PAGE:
Again, employee referrals are a great source for finding like-minded individuals who will enjoy working in a culture where they naturally fit in.

Not asking enough questions in the interview process

It is important to ask as many relevant questions as possible in the interview process. Ask candidates to go through each job and tell you what they were hired to do, what they accomplished, what mistakes they made, what their bosses would say about them and why they left. Asking these same questions for each job will generate a wealth of data that you can use to rate them against other candidates and your hiring intentions.

While it is not necessarily easy to hire the best, by taking these four things into consideration as part of your hiring process, you’ll protect your bottom-line and attract the talent you need to move your business forward.

The costs and impact associated with an employee who leaves the business can be quite significant.






Your email address will not be published.

Your comment will not appear until it has been moderated.
Contributions that contravene our Comments Policy will not be published.


  1. Peter Dunn, 09/09/2022

    This is a good piece. Why no name at the top?
    Regarding the four mistakes, “employee referrals” is a quaint description of a useful activity used within an excessively rigid IR system. Before the IR industry as we know it now was created, employers used neighbourhood, family, industry (particularly previous
    work associates and peers), club, school, and social association networks to gather intelligence on prospective employees. It was an accepted process, kept discreet and honest for reciprocal reasons, and usually highly successful. Modern IR managers may roll their eyes, but there is nothing wrong with soliciting informal opinion from a wider trusted employer base, particularly for shortlisting. The concept of only references from immediate past supervisors belongs with Sir Humphrey Applebey.
    Staying (neutrally) in touch with potential candidates is also good advice, but if you are looking for someone for a senior manager/executive role, go to the next level and engage the agencies. Those aspiring to those positions register with agencies which ‘head hunt’, both nationally and internationally.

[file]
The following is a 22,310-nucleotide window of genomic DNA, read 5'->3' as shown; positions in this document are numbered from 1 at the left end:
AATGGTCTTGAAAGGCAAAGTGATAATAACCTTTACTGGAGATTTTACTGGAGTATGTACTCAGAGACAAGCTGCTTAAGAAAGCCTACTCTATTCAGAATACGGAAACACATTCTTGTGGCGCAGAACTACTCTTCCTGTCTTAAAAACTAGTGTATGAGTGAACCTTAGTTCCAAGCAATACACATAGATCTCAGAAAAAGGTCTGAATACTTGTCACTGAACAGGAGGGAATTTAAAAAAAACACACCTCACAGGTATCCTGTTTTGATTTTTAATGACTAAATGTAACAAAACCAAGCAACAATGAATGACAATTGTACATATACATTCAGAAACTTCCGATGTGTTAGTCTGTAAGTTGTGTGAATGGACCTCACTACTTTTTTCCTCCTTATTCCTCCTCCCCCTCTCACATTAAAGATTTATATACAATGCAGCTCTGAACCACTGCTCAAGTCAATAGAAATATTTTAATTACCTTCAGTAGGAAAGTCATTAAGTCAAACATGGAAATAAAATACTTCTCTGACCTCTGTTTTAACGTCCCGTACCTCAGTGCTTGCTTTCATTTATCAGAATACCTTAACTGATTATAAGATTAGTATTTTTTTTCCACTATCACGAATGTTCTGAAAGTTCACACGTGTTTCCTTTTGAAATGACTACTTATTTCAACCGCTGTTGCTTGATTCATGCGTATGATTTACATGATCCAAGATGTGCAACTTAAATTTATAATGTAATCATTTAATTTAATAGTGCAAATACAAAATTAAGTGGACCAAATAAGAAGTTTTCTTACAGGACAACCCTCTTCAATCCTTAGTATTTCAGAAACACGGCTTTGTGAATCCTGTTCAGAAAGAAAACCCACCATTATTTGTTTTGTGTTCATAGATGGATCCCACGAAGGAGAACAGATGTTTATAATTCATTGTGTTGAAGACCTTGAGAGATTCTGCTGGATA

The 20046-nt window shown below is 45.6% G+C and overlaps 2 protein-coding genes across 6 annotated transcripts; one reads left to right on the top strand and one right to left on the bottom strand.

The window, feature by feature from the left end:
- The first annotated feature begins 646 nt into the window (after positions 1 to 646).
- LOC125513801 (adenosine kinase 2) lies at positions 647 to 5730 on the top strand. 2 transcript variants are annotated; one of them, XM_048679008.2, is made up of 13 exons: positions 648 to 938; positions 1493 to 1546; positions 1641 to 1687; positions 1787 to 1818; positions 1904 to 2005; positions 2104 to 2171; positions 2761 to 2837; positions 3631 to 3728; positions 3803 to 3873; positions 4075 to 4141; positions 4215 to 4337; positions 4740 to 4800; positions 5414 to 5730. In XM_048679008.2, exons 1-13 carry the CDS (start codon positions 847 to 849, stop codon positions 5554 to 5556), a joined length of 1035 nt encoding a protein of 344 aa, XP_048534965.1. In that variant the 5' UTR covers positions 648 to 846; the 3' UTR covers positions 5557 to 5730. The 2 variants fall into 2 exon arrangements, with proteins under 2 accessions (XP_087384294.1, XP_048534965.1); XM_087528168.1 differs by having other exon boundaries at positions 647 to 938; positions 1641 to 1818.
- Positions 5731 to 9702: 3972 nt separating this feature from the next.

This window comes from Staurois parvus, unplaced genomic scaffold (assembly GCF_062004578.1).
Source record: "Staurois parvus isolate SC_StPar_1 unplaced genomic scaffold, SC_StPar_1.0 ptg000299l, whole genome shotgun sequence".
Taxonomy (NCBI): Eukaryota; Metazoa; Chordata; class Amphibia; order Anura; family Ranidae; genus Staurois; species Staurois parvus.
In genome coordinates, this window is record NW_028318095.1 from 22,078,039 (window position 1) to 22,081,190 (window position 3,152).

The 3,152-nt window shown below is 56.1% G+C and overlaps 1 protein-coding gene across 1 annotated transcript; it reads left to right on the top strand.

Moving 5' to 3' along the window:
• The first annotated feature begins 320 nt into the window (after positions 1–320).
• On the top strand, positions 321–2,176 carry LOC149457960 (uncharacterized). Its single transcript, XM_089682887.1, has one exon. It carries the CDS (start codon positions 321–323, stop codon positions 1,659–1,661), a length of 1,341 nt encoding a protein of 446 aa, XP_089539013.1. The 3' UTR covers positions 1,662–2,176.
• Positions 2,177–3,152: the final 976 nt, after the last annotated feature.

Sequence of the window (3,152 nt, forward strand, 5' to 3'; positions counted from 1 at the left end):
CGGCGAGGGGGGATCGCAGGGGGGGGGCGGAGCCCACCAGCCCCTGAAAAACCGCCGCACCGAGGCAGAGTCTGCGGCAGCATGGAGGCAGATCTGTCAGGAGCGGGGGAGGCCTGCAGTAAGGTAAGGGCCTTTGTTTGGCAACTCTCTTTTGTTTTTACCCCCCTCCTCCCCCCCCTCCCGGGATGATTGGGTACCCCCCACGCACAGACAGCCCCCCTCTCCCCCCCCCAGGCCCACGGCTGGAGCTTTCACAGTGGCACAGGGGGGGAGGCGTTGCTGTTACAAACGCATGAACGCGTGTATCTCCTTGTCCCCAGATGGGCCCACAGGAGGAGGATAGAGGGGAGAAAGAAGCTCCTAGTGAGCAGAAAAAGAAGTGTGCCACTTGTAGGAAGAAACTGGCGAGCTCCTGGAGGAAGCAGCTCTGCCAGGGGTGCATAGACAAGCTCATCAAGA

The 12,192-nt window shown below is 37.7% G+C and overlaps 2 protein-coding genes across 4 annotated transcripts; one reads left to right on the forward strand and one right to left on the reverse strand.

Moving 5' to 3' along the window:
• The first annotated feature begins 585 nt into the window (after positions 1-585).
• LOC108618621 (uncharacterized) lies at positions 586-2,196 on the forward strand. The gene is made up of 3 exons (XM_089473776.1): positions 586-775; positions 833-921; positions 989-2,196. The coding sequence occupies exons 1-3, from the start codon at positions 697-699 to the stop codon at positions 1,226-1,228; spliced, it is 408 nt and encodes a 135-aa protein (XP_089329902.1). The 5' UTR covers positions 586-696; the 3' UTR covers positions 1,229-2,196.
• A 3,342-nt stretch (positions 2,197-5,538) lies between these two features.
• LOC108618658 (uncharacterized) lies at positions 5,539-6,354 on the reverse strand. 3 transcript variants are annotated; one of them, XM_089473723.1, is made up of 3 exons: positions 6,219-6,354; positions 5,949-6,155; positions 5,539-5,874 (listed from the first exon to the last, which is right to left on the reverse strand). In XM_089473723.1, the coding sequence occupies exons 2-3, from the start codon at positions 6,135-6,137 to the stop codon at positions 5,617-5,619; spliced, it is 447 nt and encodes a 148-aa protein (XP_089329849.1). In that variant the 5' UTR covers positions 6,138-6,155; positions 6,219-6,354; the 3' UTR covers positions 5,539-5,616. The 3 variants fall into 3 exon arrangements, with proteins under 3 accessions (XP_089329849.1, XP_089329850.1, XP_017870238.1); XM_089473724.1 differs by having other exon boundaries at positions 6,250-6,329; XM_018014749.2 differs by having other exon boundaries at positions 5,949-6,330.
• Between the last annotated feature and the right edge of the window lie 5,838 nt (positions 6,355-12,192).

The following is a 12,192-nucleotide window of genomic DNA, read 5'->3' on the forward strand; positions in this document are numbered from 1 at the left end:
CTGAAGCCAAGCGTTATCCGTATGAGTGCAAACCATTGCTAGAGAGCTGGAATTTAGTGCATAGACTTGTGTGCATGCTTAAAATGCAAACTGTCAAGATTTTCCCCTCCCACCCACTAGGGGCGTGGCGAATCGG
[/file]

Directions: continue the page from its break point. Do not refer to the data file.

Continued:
The two paragraphs about seeking a ‘cultural fit’ are highly relevant. Unlike the saying about clothes, qualifications do not maketh the man. At risk of the wrath of the academia, let me say that there are many prospective employees who are educated but not intelligent, and equally many who are intelligent but not educated. It is prudent to keep in mind that while the latter can be assisted to qualify, the opposite cannot be attributed to the former.
    Regarding the questions during the interview process, this step can be made immeasurably more effective if wider intelligence gathering outside the traditional IR framework has been undertaken.

    Thanks for your comment, Peter. Regarding our use of bylines, it is our practice to only use our bylines where one of our journalists has had significant input into the article. There is nothing wrong with publishing relevant advisory material like that contained in this item, from a reputable HR/recruitment source – but you will never see one of our bylines on it. We consider it a matter of professional integrity. Editor

Get Beef Central's news headlines emailed to you -